Genome-wide association of severe malaria

To evaluate the likelihood of false-positive GWA findings due to population structure, we conducted a trend test of association in cases versus controls on all SNPs, and compared observed χ2 values to expected values under the null hypothesis in a quantile-quantile plot (Fig. 3). The overdispersion of association test statistics (λ = 1.23) implies a high number of false-positive associations in the raw data, but this was greatly reduced by correction for self-reported ethnicity (λ = 1.07), and became negligible when the first three principal components from the eigenanalysis of population structure were entered as covariates in logistic regression analysis (λ = 1.02). For comparison, λ has been estimated to be 1.03–1.11 in case-control studies in the British population, a range considered acceptable for GWA analysis9. Thus, with appropriate statistical correction, false-positive GWA findings arising from the Gambian population structure can be reduced to a very low level.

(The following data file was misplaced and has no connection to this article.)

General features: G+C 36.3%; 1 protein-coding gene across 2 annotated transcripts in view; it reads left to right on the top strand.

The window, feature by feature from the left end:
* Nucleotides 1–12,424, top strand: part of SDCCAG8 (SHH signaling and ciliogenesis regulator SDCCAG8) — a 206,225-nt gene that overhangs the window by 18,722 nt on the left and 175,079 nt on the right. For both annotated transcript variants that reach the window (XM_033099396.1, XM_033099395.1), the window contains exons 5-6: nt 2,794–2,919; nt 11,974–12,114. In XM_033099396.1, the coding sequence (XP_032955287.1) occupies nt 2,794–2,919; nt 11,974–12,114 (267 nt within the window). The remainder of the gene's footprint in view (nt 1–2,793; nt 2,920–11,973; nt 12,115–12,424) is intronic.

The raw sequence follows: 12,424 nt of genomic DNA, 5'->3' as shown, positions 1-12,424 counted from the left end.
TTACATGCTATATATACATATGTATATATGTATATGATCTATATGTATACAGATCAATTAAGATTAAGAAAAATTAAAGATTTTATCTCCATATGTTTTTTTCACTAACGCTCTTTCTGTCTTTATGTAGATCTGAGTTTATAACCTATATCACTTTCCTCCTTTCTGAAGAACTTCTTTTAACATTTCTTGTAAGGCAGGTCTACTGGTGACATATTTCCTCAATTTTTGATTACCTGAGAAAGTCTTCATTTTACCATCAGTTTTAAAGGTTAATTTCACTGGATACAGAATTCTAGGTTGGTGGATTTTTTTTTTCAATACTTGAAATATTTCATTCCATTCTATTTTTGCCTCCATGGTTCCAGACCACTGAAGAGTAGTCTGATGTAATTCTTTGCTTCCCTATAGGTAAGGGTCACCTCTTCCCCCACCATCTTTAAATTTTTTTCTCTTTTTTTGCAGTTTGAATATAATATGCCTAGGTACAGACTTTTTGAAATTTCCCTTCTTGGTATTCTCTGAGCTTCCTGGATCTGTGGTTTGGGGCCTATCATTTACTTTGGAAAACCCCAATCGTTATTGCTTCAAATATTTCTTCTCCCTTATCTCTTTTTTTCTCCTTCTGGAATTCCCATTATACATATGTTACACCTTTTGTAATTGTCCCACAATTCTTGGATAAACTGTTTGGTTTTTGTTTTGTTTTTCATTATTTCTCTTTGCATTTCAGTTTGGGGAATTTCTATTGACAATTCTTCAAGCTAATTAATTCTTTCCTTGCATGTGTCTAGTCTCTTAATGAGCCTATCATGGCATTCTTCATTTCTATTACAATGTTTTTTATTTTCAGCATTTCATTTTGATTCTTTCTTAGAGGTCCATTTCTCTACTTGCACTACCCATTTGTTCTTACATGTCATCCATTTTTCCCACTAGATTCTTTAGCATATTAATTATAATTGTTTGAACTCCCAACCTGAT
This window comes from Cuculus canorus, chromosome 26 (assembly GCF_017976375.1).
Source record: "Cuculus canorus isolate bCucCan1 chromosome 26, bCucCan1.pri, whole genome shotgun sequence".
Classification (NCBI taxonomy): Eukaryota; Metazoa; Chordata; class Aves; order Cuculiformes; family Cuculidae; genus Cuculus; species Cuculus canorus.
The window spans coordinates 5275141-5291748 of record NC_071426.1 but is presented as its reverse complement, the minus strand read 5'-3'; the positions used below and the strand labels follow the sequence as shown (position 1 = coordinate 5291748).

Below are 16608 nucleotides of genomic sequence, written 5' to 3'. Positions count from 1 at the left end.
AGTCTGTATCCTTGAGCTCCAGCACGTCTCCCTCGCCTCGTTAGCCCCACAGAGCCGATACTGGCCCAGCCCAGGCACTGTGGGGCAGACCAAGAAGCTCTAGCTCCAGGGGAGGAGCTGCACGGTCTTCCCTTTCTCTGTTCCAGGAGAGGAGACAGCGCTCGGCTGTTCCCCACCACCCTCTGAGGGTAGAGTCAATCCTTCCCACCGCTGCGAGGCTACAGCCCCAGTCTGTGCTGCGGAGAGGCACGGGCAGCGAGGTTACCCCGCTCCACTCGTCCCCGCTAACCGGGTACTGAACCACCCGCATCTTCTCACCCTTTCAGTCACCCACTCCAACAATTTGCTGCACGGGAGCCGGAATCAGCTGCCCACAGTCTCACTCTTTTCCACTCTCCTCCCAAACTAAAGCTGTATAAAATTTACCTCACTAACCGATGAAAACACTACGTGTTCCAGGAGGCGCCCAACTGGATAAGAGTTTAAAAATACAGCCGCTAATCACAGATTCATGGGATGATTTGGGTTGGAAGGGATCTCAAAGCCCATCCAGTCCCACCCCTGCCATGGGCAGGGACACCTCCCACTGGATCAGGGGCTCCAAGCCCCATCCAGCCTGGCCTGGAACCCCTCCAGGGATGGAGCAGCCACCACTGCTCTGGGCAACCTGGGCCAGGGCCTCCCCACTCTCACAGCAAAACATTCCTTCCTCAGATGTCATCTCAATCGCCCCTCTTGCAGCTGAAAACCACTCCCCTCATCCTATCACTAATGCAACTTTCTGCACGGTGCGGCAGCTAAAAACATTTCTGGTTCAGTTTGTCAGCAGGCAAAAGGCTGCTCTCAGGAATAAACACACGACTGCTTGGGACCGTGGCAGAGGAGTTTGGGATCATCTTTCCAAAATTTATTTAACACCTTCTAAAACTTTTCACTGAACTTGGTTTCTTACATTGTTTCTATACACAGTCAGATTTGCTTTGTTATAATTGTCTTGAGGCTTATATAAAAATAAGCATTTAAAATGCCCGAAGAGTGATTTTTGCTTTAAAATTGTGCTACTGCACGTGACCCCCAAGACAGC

Figure 3
Quantile-quantile plots of association test statistic. (a–c) Quantile-quantile plots of the trend test statistic for the unstratified analysis, which uses all 958 cases and 1,382 controls (a); the ethnic-stratified analysis, which tests 854 cases, ...

After PCA correction for population structure, we tested each SNP for disease association using an unguided genotypic test with 2 degrees of freedom (d.f.), as well as tests with 1 d.f. for models of dominance, recessiveness, heterozygous advantage and trend. Cluster plots were visually inspected on all potentially significant results, which yielded 139 SNPs with unequivocal genotype results in 100 independent regions of the genome with P< 10−4 (Supplementary Table 3 online), including 6 with P< 10−6 (Fig. 4). The strongest signal of association was close to the HBB gene on chromosome 11p15, where the HbS polymorphism is located, with 13 SNPs at P< 10−4 and a minimum of P = 3.9×10−7 by trend test. In following sections, we examine the signal of association around the HbS polymorphism, evaluate other known and putative malaria resistance–associated genes and describe newly identified signals of association.